Indigenous Pageant Queens Come Together To Support Communities Amid Pandemic.

Indigenous pageants are not your typical beauty contests. Those crowned queen earn their titles by proudly representing their cultures and proving their abilities as leaders.


This year, indigenous pageant winners faced a unique challenge. With the novel coronavirus pandemic disproportionately affecting American Indians and Alaska Natives, these women saw the opportunity to make a real difference in their communities. So they did!

In May, the Navajo Nation had the highest per-capita coronavirus infection rate in the U.S. To help stop the spread, Miss Navajo Nation Shaandiin Parrish stepped into the role of spokesperson for the reservation’s emergency operations center. Not only did she emphasize the important of wearing masks and social distancing, but she helped distribute food and other necessities to areas in need!

Meanwhile, Cheyenne Kippenberger of the Seminole Tribe of Florida agreed to stay on as Miss Indian World for another year. With pageants cancelled, there was nobody to take her place as successor. So she continued working toward two crucial causes: advocating for Native mental health and encouraging indigenous people to participate in the census.

Cheyenne recruited pageant winners from tribes in five different states for a social media campaign in which they wear traditional regalia and pose with “be counted” or “Indian country counts” signs.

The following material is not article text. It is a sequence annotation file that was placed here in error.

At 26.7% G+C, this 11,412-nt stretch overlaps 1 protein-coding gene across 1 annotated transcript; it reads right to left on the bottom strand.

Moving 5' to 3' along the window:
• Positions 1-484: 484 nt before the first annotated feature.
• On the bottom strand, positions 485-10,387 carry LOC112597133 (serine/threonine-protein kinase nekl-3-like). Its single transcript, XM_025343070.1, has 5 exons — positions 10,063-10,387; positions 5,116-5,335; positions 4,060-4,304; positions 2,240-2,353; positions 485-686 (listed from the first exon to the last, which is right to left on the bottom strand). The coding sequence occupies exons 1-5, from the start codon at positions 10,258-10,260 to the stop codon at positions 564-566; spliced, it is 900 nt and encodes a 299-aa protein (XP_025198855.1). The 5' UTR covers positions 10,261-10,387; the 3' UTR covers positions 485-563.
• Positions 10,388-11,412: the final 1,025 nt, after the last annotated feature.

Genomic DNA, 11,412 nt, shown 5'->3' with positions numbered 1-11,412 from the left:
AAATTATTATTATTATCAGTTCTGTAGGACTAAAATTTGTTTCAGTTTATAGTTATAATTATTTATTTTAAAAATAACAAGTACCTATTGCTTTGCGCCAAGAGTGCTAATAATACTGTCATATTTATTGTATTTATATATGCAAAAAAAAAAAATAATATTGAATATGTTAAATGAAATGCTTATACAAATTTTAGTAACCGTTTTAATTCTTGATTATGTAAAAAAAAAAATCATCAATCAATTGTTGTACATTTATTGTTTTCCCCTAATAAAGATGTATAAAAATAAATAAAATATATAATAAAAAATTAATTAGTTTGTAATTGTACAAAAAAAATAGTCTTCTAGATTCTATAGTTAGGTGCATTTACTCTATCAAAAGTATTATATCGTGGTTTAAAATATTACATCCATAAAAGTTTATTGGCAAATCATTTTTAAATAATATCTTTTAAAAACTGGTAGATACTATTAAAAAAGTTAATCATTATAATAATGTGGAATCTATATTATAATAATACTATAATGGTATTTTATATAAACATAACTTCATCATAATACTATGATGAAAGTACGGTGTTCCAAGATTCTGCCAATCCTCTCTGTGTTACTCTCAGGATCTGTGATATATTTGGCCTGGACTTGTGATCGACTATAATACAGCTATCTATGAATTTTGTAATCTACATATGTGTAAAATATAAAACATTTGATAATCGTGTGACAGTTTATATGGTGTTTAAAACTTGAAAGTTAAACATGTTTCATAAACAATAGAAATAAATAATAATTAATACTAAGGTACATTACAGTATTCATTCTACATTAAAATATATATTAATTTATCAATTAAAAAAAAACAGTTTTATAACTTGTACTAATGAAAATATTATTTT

“When we receive that proper count, we can receive proper funding for our communities,” she told CNN.

Finally, Lexie James of the Hopi Reservation agreed to keep her title as Miss Native America USA as well. She’s focused her efforts on suicide prevention and helping young students get what they need. Lexie and her friends Have been busy collecting and distributing school supplies to more than 1,000 children in the reservation!

“We wanted to show our students here that they have the support of community members. That they have people who care that they have the necessary supplies or the tools to have a good academic school year,” Lexie said.

Way to support and make your communities proud, ladies! Each of you has and continues to prove that you are more than worthy of your crowns.

Share to spread awareness and support for indigenous groups struggling amid the pandemic.

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